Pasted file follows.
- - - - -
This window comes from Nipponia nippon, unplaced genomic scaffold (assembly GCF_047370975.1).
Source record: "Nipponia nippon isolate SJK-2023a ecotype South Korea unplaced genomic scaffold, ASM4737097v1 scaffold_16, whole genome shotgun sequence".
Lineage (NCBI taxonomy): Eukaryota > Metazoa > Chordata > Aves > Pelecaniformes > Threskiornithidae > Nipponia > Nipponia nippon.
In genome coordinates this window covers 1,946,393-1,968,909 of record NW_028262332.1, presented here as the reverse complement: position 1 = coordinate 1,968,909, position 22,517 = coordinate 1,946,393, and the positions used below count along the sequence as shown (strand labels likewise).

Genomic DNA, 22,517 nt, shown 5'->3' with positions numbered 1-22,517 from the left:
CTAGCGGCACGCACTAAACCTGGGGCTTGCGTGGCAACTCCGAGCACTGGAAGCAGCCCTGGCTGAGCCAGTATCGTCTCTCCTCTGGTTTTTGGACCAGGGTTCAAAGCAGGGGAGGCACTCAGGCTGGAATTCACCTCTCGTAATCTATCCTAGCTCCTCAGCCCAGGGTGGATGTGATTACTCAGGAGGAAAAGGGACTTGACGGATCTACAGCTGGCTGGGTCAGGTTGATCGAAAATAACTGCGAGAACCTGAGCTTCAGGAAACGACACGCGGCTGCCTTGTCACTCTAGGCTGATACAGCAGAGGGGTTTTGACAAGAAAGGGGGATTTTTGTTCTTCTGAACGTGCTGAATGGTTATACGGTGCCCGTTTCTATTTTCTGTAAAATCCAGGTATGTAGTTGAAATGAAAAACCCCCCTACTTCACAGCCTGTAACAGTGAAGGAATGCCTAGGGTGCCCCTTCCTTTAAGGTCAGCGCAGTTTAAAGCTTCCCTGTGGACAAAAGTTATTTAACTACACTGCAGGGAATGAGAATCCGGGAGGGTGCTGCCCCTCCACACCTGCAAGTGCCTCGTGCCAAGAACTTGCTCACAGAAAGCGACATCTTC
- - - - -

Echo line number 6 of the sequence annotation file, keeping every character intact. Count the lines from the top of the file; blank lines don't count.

CTAGCGGCACGCACTAAACCTGGGGCTTGCGTGGCAACTCCGAGCACTGGAAGCAGCCCTGGCTGAGCCAGTATCGTCTCTCCTCTGGTTTTTGGACCAGGGTTCAAAGCAGGGGAGGCACTCAGGCTGGAATTCACCTCTCGTAATCTATCCTAGCTCCTCAGCCCAGGGTGGATGTGATTACTCAGGAGGAAAAGGGACTTGACGGATCTACAGCTGGCTGGGTCAGGTTGATCGAAAATAACTGCGAGAACCTGAGCTTCAGGAAACGACACGCGGCTGCCTTGTCACTCTAGGCTGATACAGCAGAGGGGTTTTGACAAGAAAGGGGGATTTTTGTTCTTCTGAACGTGCTGAATGGTTATACGGTGCCCGTTTCTATTTTCTGTAAAATCCAGGTATGTAGTTGAAATGAAAAACCCCCCTACTTCACAGCCTGTAACAGTGAAGGAATGCCTAGGGTGCCCCTTCCTTTAAGGTCAGCGCAGTTTAAAGCTTCCCTGTGGACAAAAGTTATTTAACTACACTGCAGGGAATGAGAATCCGGGAGGGTGCTGCCCCTCCACACCTGCAAGTGCCTCGTGCCAAGAACTTGCTCACAGAAAGCGACATCTTC